How two kids made $66m from bizarre YouTube trend

How Ryan Kaji and Anastasia Radzinskaya. Source: YouTube

Ryan Kaji and Anastasia Radzinskaya are just your regular kids - except for the fact that they’re multimillionaires. 

Eight-year-old Kaji and five-year-old Radzinskaya are YouTube stars, banking $39 million and $27 million in 2019 respectively from advertisements, sponsored content, merch sales, tours and more. 

Kaji was Forbes’ top highest-paid YouTube star of 2019 - a title he earned through his successful channel ToysReview now Ryan’s World, in which Kaji literally just opens presents in front of the camera and comments on each one. 

Kaji makes comments like, “This is awesome!” and plays with his toys on video. 

Radzinskaya’s channel is a little different. 

The Russian YouTube star, who is third on Forbes’ highest-paid YouTube stars of 2019’s list, has cerebral palsy, and initially her parents posted videos of her to the platform to track her development. 

Now,  Radzinskaya posts videos playing with her dad, toys and animals to the tune of catchy jingles for her 107 million subscribers. 

But how has this garnered them millions of dollars?

According to Pew Research, videos featuring a child or children who appeared to be under the age of 13 received nearly three times as many views on average as other types of videos. 

With millions of subscribers each, children like Kaji and Radzinskaya can make tonnes of money through advertising and merch.

One of Kaji’s videos featuring him opening and reviewing a box containing more than 100 toys from Pixar’s Cars series has more than 1 billion views - which is when management agencies began contacting him.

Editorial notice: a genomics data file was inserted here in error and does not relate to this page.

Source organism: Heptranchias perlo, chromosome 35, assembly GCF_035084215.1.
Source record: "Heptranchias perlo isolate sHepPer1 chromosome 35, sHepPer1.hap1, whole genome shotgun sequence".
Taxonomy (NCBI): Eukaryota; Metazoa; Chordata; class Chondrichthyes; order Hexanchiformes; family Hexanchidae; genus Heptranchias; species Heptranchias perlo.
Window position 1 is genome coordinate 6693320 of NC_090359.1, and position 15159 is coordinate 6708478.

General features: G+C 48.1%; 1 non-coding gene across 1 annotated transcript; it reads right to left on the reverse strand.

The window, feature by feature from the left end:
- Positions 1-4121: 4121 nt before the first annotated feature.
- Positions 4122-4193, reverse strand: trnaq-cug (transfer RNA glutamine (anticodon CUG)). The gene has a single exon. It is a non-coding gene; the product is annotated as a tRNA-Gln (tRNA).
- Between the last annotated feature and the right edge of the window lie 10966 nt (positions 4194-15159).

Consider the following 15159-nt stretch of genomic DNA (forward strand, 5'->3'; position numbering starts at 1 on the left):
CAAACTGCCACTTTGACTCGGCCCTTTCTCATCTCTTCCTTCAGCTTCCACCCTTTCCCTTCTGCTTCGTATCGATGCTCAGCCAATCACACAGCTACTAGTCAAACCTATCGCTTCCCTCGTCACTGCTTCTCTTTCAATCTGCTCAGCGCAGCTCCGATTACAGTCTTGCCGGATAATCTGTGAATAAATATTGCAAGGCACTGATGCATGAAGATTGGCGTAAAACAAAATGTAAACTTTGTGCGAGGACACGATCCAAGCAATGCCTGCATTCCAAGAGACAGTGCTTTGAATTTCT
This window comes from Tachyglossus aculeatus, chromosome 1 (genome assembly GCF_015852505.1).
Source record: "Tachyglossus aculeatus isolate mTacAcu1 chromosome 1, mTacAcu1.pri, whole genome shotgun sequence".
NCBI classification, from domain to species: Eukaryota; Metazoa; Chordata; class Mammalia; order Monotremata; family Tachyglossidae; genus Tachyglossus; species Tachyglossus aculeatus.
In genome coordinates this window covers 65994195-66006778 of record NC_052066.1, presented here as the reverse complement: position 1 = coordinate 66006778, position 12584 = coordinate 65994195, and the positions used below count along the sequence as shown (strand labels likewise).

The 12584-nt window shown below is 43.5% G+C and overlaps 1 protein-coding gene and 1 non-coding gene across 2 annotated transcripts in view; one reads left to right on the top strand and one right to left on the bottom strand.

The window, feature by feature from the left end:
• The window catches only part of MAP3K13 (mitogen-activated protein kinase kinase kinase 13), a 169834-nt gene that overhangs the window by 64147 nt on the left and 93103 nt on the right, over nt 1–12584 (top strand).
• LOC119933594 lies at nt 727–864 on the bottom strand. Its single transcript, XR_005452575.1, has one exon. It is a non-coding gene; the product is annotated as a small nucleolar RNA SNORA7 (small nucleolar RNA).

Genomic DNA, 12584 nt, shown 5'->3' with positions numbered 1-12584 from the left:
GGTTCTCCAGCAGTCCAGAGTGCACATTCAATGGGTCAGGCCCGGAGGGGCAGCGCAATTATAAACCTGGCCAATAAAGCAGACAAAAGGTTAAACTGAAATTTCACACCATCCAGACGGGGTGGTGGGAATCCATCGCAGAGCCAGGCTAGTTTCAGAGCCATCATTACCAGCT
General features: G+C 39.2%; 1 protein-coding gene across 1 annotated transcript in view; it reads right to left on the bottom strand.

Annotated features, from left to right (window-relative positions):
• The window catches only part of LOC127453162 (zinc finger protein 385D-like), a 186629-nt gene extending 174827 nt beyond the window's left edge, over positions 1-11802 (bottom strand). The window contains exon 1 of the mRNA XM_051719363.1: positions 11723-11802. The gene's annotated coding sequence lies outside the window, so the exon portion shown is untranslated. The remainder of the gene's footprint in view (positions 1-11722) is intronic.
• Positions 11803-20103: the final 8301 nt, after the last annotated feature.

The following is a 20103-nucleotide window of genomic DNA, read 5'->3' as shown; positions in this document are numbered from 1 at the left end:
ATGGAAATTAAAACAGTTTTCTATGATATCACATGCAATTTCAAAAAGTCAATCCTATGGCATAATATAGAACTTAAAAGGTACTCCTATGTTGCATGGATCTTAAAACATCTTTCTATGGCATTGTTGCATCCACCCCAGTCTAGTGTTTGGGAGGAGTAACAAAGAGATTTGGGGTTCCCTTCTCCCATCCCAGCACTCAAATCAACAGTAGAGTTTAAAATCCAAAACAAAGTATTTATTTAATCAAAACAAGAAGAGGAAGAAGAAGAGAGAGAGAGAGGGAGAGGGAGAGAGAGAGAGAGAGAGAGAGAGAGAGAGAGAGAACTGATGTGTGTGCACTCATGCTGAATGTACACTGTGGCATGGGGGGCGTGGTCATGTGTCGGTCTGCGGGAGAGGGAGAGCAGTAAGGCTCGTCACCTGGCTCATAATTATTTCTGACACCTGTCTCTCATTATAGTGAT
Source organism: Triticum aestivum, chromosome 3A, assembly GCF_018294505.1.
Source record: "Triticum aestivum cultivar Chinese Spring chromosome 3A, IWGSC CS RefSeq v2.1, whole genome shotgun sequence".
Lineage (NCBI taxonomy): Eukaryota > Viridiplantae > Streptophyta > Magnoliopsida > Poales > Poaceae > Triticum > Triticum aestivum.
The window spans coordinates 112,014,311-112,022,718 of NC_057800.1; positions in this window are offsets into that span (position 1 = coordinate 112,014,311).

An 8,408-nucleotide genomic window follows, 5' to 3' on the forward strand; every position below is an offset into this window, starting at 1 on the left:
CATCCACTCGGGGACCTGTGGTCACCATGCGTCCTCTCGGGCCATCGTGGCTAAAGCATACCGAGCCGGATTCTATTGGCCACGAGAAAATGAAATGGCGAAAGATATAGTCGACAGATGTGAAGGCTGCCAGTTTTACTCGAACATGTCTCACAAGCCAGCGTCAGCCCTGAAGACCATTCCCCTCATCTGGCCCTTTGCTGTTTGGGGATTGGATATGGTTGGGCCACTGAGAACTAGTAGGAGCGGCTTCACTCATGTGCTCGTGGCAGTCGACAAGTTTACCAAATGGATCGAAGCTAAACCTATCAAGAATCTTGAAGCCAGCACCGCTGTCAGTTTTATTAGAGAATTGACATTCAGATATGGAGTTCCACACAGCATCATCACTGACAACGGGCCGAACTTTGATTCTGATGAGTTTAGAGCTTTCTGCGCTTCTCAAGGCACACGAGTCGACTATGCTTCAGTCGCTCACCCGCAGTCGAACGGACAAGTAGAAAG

Now, Kaji even has his own toy and clothing lines, as well as a show on Nickelodeon and a deal with streaming service Hulu.

Radzinskaya’s most famous video garnered 767 million views, leading her to make six-figure deals with Legoland and other brands. She’s even set to launch a toy line, some mobile games and publish a book.

The ‘unboxing’ phenomenon

Unboxing videos, which literally involve someone posting a video of themselves opening packages and purchases, are a huge success - with the number of YouTube clips with “unboxing” in the headline increasing by 871 per cent since 2010.

These videos are hugely popular with viewers: a Google study even found one in five shoppers consult an unboxing video before they purchase themselves. 

And it’s a figure brands are capitalising on.

Rather than standard advertising tactics, new brands are taking advantage of the “white space” surrounding exciting unboxing experiences.

Children are particularly receptive to these types of videos, Michael Rich, director and founder of the Boston Centre on Media and Child Health told a Boston radio station.

“I think kids enjoy these videos because kids enjoy Christmas and birthdays,” Rich said. “Which is, they are vicariously gaining that surprise of 'what's in it, what’s in it, what’s in it? Oh wow, that’s really cool.”

But experts and parents are worried

In January last year, the public prosecutor’s office in Brazil announced it was going to sue Google, accusing YouTube of “engaging in abusive advertising practices toward children” through toy unboxing videos.

That’s because, in Brazil, it’s illegal to advertise to children 12 and under. 

But around the world, parents are concerned that their children are developing wants and needs for material things before they should. 

“Ultimately you're not learning ABCs, but you're learning to want things,” Rich said.

“It feeds into the 'give me' culture.”

But parents aren’t encouraged to cut this behaviour at the stem - but rather figure out other ways to satisfy their kids’ needs.

"We need to take seriously the kids who get sucked into the Fortnite vortex or who are hooked on social media or even an unboxing video," said Rich.

"And instead of punishing, restricting, limiting, cutting it off, [we should be] understanding that it is meeting a need for them and we need to figure out how to meet it in other ways that are healthier."

YouTube is working to limit revenue possibilities for children’s channels for allegedly violating the Children’s Online Privacy Protection Act rule, and is set to ban targeted ads for kids’ content.

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